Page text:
Wu-Tang Clan, ‘8 Diagrams’
It’s been a rough millennium for Wu-Tang Clan. Their fourth album, 2001’s Iron Flag, tanked; their most charismatic member, Ol’ Dirty Bastard, died from a drug overdose; and infighting reduced the most important hip-hop crew of the ’90s to a touring nostalgia act. 8 Diagrams doesn’t reverse the decline. It’s a relatively solid record, but without any of the spectacularly gritty flashes the Wu are known for.
The beats are mostly to blame. 8 Diagrams is filled with skeletal, low-key tracks that rarely match the rappers’ palpable energy. (Raekwon, for one, has openly criticized the RZA, who produced 13 of the 14 songs.) The rowdy aggression that drove classic anthems like “Protect Ya Neck” and “Bring Da Ruckus” is absent. And the overworked, George Harrison-inspired first single, “The Heart Gently Weeps,” is a clumsy mess, with the Beatle’s son Dhani joining John Frusciante on guitar, and Erykah Badu on backing vocals.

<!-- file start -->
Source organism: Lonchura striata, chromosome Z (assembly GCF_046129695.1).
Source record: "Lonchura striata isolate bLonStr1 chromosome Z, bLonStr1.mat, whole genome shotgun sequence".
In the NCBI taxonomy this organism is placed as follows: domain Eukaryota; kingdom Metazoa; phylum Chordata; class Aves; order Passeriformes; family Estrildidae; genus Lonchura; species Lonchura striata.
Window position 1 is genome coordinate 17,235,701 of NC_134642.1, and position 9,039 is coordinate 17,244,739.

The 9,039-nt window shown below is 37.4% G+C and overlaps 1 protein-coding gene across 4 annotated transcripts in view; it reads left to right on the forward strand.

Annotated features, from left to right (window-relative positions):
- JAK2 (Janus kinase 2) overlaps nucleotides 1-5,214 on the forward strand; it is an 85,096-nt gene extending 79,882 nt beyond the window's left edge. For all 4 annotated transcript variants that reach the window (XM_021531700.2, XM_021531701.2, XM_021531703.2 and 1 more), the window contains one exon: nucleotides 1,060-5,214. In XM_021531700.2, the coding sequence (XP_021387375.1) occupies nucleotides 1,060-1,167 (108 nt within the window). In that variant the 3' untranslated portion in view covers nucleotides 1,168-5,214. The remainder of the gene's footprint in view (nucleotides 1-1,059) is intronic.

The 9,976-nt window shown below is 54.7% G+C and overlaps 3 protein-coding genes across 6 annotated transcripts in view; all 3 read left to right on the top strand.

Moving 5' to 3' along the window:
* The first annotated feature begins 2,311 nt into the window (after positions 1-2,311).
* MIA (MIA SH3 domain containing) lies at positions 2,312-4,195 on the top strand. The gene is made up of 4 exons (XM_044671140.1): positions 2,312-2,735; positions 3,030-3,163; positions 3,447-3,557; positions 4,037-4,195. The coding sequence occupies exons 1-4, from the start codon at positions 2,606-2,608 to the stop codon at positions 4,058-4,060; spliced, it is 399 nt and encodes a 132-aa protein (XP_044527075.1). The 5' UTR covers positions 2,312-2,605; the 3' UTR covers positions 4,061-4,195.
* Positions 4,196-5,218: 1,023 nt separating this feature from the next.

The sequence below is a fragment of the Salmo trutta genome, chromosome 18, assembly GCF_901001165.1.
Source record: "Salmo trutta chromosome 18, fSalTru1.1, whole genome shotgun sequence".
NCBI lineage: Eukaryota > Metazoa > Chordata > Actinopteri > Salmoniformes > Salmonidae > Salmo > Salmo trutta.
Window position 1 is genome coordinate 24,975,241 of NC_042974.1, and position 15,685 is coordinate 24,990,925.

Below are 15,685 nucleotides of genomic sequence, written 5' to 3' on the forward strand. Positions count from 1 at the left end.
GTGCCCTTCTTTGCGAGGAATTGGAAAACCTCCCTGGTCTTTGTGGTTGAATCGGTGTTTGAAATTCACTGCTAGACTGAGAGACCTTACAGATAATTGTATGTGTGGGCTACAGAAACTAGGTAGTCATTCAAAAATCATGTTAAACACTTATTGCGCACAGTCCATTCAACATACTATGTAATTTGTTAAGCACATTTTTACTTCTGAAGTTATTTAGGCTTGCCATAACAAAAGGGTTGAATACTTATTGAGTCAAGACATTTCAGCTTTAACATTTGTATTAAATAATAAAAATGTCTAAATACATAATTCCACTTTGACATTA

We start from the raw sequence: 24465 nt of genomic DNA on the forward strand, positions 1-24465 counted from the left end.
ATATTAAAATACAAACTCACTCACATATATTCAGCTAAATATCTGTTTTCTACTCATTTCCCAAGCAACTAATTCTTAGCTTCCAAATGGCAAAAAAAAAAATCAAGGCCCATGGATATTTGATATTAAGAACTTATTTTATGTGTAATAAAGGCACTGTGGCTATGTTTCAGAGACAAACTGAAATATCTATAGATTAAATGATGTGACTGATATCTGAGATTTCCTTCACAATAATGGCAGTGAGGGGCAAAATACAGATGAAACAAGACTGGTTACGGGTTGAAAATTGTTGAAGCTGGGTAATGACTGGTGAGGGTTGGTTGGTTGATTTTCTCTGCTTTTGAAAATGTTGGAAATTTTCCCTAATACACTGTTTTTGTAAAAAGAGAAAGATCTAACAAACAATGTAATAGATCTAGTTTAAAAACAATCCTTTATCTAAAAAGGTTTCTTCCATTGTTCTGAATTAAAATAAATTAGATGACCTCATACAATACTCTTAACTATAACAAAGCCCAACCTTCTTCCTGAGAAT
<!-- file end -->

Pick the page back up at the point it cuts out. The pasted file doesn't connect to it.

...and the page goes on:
The MCs do have their moments: U-God’s baritone flows perfectly with the airy chants and martial drums of “Wolves”; the GZA spits his usual thoughtful verbals; and Method Man nearly steals the album with chilling, precise verses on “Campfire,” “Gun Will Do,” and “Stick Me for My Riches.” He also gets in the best boast: “Before you even had a name / You were screaming Wu-Tang.” It’s a great line, because it’s true.
Now Hear This: Wu-Tang Clan – “The Heart Gently Weeps” REAL